Acacia concinna (Hindi name – Shikakai) is a climbing shrub native to Asia, common in the warm plains of central and south India. The plants are medium fast growing and which is bushy cum creeper.
Shikakai is a climbing ceeper, most well-known for the natural shampoo derived from its fruit. Thorny branches have brown smooth stripes – thorns are short, broad-based, flattened. Leaves with caducous stipules not thorn-like. Flowers are pink, without or with reduced subtending bracts. Pods are thick, somewhat flattened, stalked, 8 cm long, 1.5-1.8 cm wide.
Benefits of Shikakai :
Shikakai is a commonly used herb that has many remedial qualities. It is popularly referred as “fruit for the hair” as it has a naturally mild pH that gently cleans the hair without stripping it of natural oils.
Shikakai is used to control dandruff, promoting hair growth and strengthening hair roots. Its leaves are used in malarial fever, decoction of the pods are used to relieve biliousness and acts as a purgative. An ointment, prepared from the ground pods, is good for skin diseases.
The powder or the extract from the bark, leaves or pods is used as a hair cleansing agent. It is very effective in removing oil and dirt from hair. The normal practice is to apply oil to hair and scalp and allow it to soak for some time. This will keep the body cool, reducing body heat and also prevent the scalp from getting dry. The powdered Shikakai is used as a shampoo to wash off the oil.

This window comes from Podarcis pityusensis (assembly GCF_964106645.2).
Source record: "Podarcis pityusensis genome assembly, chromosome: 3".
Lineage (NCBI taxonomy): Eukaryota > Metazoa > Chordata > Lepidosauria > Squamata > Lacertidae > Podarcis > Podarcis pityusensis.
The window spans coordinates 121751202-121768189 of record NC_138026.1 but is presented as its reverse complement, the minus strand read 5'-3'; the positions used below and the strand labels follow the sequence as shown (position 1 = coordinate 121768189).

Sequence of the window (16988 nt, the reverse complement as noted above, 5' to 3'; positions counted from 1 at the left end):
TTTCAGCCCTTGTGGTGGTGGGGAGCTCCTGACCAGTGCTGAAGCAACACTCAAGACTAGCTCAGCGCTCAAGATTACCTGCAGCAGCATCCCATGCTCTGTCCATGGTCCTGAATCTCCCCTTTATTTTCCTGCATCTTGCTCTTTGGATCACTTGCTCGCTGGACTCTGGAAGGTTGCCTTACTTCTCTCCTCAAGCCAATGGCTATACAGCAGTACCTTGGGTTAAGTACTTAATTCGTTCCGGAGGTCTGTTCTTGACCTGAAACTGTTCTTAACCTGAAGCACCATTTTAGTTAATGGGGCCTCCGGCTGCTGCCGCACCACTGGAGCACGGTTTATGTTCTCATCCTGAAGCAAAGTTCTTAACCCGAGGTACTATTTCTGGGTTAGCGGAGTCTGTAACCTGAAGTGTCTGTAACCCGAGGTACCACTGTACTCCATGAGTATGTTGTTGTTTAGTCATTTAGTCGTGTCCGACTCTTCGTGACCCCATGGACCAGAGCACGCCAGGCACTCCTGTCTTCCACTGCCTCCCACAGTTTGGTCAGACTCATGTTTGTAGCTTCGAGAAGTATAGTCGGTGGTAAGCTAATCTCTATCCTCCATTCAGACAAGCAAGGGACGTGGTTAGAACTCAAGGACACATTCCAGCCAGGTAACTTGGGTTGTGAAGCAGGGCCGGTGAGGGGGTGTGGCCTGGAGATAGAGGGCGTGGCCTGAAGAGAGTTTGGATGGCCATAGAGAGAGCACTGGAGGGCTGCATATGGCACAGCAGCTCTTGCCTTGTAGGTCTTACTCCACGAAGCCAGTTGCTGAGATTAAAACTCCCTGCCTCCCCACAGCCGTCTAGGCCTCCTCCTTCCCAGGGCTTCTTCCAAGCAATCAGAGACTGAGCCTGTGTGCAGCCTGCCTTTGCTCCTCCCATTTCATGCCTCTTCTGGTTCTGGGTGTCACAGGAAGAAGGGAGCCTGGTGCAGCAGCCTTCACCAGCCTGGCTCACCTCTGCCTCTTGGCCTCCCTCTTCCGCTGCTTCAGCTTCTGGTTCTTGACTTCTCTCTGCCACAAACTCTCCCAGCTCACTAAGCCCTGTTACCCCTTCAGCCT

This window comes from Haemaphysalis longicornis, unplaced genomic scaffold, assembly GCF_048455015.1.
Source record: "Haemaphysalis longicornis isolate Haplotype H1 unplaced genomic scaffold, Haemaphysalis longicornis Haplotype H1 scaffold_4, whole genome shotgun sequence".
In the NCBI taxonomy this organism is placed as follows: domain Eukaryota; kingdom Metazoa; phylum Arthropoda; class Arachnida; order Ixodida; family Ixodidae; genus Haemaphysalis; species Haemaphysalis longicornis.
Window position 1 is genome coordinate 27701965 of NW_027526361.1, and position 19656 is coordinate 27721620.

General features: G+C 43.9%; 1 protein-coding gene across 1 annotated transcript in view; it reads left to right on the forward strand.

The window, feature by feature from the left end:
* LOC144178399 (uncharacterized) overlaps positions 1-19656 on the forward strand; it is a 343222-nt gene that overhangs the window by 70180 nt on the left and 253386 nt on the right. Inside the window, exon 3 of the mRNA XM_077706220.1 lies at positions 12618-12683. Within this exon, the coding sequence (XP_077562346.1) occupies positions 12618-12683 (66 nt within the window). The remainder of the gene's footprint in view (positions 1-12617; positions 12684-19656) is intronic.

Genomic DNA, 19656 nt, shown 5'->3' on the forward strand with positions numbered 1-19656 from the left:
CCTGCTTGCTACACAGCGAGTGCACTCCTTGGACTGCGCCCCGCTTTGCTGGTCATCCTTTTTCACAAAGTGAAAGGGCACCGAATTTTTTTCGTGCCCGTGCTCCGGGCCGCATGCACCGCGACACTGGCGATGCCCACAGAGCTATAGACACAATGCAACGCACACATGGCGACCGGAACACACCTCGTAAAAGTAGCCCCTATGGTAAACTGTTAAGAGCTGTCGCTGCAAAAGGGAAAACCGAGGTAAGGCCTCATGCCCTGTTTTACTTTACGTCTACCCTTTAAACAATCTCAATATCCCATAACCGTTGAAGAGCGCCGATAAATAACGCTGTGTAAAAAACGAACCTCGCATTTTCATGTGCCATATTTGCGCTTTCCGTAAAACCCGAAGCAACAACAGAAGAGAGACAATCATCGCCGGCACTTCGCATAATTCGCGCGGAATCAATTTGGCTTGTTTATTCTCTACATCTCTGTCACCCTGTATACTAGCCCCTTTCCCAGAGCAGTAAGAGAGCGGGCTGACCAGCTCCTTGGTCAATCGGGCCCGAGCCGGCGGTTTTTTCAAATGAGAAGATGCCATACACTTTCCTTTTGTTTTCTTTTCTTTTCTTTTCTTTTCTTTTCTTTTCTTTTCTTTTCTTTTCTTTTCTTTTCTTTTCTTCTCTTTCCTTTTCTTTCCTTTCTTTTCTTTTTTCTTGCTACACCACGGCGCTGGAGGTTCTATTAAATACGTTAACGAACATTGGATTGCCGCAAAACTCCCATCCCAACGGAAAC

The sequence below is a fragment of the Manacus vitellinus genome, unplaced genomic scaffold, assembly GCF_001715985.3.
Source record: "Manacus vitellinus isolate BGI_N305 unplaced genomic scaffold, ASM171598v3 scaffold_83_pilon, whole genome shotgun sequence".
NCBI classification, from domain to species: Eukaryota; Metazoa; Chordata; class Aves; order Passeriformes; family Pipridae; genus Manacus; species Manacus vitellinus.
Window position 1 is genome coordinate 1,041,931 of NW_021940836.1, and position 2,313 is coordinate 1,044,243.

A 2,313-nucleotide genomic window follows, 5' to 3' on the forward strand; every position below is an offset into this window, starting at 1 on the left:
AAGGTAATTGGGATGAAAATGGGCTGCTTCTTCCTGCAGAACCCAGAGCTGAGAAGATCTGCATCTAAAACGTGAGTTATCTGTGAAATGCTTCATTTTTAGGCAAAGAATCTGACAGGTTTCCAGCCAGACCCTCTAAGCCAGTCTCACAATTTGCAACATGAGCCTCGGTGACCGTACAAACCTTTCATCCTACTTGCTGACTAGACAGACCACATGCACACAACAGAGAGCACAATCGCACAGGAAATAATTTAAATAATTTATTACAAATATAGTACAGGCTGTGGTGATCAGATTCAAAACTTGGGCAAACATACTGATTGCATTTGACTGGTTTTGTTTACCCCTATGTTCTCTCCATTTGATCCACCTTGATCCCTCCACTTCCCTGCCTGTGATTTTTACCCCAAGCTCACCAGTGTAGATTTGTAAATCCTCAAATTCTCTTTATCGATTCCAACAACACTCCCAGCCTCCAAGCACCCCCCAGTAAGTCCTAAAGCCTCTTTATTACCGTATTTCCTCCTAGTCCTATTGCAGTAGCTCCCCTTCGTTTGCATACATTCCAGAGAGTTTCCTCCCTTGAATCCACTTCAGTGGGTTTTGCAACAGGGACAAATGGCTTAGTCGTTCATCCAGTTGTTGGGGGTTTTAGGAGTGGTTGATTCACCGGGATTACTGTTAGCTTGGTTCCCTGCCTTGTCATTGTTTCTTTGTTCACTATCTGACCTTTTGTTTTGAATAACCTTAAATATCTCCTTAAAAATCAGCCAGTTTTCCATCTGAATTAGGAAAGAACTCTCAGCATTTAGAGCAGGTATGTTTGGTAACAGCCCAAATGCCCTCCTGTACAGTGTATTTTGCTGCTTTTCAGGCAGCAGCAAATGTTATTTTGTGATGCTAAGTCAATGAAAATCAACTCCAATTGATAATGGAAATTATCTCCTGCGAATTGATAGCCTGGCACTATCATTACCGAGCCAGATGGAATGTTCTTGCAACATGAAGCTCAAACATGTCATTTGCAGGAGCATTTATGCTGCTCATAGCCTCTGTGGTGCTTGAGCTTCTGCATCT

Since Shikakai is naturally low in pH, therefore it is extremely mild, and does not strip hair of its natural oils. Usually no rinse or conditioner is used since Shikakai also helps in the disentangling of the hair.
The bark of Shikakai is high on saponins – these act as foaming agents. Therefore Shikakai is such a good cleaning agent and hence has been traditionally used as a detergent.
The leaves have oxalic, tartaric, citric, succinic and ascorbic acids, as well as two alkaloids, calyctomine and nicotine. They taste acidic and are used in chutneys.
Extracts of the ground pods have been used for various skin diseases.
An extract of the Shikakai leaves is used to cure malarial fever.
A decoction of the pods relieves biliousness and acts as a purgative.